Ask TheStreet: Acquisitions
Editor's Note: Ask TheStreet is designed to answer questions about the market, strategies and investment methods. Please email us to ask a question, but keep in mind that we cannot offer specific investment advice.
If a company you own stock in is bought out, then what happens to your stock? Thanks, M.R.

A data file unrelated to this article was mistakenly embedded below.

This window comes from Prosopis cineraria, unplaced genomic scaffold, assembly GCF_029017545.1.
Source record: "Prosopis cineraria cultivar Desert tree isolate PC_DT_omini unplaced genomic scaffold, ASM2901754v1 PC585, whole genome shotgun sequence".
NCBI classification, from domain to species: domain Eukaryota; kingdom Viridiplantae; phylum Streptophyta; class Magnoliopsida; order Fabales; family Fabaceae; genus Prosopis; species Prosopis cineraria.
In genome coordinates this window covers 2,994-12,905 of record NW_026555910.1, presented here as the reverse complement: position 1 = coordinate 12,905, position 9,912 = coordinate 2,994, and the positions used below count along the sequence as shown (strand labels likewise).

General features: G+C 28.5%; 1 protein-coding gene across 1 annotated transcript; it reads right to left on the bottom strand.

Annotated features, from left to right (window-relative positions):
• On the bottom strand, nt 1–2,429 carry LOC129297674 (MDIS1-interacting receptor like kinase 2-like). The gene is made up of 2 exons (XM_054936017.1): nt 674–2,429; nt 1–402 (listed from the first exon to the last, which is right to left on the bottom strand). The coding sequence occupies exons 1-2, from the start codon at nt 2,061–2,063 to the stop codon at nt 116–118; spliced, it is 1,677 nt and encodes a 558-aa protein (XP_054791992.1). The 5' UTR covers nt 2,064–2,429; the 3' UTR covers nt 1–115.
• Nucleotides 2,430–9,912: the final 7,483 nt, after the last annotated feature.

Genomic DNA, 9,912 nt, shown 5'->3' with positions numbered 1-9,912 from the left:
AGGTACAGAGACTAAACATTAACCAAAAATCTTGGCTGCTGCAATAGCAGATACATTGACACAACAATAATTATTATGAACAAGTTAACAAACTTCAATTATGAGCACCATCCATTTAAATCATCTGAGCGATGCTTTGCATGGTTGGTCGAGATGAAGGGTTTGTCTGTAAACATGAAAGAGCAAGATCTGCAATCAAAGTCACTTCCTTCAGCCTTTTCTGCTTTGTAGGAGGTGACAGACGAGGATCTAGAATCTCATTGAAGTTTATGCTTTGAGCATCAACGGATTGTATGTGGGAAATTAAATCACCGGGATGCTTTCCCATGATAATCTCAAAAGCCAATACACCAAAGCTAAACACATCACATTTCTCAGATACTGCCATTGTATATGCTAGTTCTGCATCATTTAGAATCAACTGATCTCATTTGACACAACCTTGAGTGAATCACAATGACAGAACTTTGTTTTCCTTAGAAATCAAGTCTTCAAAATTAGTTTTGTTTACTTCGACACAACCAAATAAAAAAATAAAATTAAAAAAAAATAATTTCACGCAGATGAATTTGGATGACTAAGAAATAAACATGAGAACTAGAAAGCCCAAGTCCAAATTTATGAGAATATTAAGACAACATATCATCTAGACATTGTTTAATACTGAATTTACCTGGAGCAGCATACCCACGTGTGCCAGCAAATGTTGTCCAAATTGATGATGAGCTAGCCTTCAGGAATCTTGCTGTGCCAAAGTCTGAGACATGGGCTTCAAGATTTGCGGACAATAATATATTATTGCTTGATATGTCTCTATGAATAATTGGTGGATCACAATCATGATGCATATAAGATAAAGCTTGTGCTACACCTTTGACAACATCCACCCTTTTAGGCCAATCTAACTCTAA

Gregg Greenberg: You've picked a great time to ask about the effects of mergers and acquisitions, considering all the deals flying around Wall Street lately.Most combinations on Wall Street are acquisitions, which occur when one company takes control of another and clearly establishes itself as the new owner. Acquisitions can be carried out in a number of ways, including exchanging cash, stock, or debt -- or combinations thereof. In an acquisition, shares of the acquiring company continue to trade, while shares of the target are removed forever. For instance, last week, Watson Pharmaceuticals (WPI) agreed to acquire fellow generic drugmaker Andrx (ADRX) for $25 a share, a total of $1.9 billion. If the deal closes, Andrx holders will receive $25 for each share they own, and that will be the end of it. Sometimes it gets a little more complicated, and you'll end up holding a different stock after the transaction. In another deal last week, credit-card lender Capital One (COF) agreed to buy North Fork Bancorp (NFB) for about $14.6 billion in cash and stock. The deal values each North Fork share at about $31.18, based on Capital One's share price when it was announced. But shareholders won't receive $31.18; they will get $11.25 a share in cash and 0.2216 Capital One shares. (Capital One shares fell 6% on the day the transaction was announced, lowering the total value of the deal. The acquiring company usually declines after a deal is announced because it is the entity spending the dollars and taking the risk) In the end, shares of North Fork will no longer exist. All the action will be in Capital One. You'll often see headlines characterizing acquisitions as "mergers." But true mergers occur when companies of similar sizes get together, which is why such a transaction is often referred to as a "merger of equals." Mergers tend to be all-stock deals whereby the owners of the outstanding shares of either company get the same amount -- in terms of value --- of stock in the new combined company.
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